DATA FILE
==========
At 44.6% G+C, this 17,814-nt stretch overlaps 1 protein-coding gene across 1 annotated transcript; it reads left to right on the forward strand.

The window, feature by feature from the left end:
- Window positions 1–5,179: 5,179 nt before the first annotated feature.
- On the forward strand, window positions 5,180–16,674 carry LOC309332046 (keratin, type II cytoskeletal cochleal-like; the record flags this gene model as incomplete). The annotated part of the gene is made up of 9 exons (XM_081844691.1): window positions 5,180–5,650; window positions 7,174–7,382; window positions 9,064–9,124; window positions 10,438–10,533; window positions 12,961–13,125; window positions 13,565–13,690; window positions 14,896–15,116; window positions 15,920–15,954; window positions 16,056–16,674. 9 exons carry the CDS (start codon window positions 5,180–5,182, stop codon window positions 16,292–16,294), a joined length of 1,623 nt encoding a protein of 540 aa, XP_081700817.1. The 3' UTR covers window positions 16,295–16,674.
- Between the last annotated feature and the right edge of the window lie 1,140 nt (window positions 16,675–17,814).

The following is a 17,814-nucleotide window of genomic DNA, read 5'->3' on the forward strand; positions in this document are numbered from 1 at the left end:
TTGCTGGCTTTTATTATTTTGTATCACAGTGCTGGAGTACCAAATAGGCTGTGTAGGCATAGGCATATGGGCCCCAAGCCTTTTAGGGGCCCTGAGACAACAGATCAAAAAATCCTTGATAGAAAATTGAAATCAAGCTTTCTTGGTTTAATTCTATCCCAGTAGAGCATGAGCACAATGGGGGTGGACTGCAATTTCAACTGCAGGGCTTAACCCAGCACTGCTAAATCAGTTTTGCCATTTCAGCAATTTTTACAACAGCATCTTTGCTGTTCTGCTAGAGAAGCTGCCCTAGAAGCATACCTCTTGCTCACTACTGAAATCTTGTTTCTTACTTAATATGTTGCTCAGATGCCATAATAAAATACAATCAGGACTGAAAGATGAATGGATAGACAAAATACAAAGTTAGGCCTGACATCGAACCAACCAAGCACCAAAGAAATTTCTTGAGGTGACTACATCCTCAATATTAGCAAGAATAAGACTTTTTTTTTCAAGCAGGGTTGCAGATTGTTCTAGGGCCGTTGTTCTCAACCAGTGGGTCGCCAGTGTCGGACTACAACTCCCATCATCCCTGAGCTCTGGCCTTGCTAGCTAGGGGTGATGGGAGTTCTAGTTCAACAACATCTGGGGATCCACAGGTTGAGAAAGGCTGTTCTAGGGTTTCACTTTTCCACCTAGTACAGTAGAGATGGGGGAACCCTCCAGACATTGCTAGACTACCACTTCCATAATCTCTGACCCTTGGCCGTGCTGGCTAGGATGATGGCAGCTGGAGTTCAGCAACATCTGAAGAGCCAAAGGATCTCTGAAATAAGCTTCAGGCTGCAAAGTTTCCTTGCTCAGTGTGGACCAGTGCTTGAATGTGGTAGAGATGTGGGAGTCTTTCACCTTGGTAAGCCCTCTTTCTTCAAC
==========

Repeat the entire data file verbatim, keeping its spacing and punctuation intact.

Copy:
At 44.6% G+C, this 17,814-nt stretch overlaps 1 protein-coding gene across 1 annotated transcript; it reads left to right on the forward strand.

The window, feature by feature from the left end:
- Window positions 1–5,179: 5,179 nt before the first annotated feature.
- On the forward strand, window positions 5,180–16,674 carry LOC309332046 (keratin, type II cytoskeletal cochleal-like; the record flags this gene model as incomplete). The annotated part of the gene is made up of 9 exons (XM_081844691.1): window positions 5,180–5,650; window positions 7,174–7,382; window positions 9,064–9,124; window positions 10,438–10,533; window positions 12,961–13,125; window positions 13,565–13,690; window positions 14,896–15,116; window positions 15,920–15,954; window positions 16,056–16,674. 9 exons carry the CDS (start codon window positions 5,180–5,182, stop codon window positions 16,292–16,294), a joined length of 1,623 nt encoding a protein of 540 aa, XP_081700817.1. The 3' UTR covers window positions 16,295–16,674.
- Between the last annotated feature and the right edge of the window lie 1,140 nt (window positions 16,675–17,814).

The following is a 17,814-nucleotide window of genomic DNA, read 5'->3' on the forward strand; positions in this document are numbered from 1 at the left end:
TTGCTGGCTTTTATTATTTTGTATCACAGTGCTGGAGTACCAAATAGGCTGTGTAGGCATAGGCATATGGGCCCCAAGCCTTTTAGGGGCCCTGAGACAACAGATCAAAAAATCCTTGATAGAAAATTGAAATCAAGCTTTCTTGGTTTAATTCTATCCCAGTAGAGCATGAGCACAATGGGGGTGGACTGCAATTTCAACTGCAGGGCTTAACCCAGCACTGCTAAATCAGTTTTGCCATTTCAGCAATTTTTACAACAGCATCTTTGCTGTTCTGCTAGAGAAGCTGCCCTAGAAGCATACCTCTTGCTCACTACTGAAATCTTGTTTCTTACTTAATATGTTGCTCAGATGCCATAATAAAATACAATCAGGACTGAAAGATGAATGGATAGACAAAATACAAAGTTAGGCCTGACATCGAACCAACCAAGCACCAAAGAAATTTCTTGAGGTGACTACATCCTCAATATTAGCAAGAATAAGACTTTTTTTTTCAAGCAGGGTTGCAGATTGTTCTAGGGCCGTTGTTCTCAACCAGTGGGTCGCCAGTGTCGGACTACAACTCCCATCATCCCTGAGCTCTGGCCTTGCTAGCTAGGGGTGATGGGAGTTCTAGTTCAACAACATCTGGGGATCCACAGGTTGAGAAAGGCTGTTCTAGGGTTTCACTTTTCCACCTAGTACAGTAGAGATGGGGGAACCCTCCAGACATTGCTAGACTACCACTTCCATAATCTCTGACCCTTGGCCGTGCTGGCTAGGATGATGGCAGCTGGAGTTCAGCAACATCTGAAGAGCCAAAGGATCTCTGAAATAAGCTTCAGGCTGCAAAGTTTCCTTGCTCAGTGTGGACCAGTGCTTGAATGTGGTAGAGATGTGGGAGTCTTTCACCTTGGTAAGCCCTCTTTCTTCAAC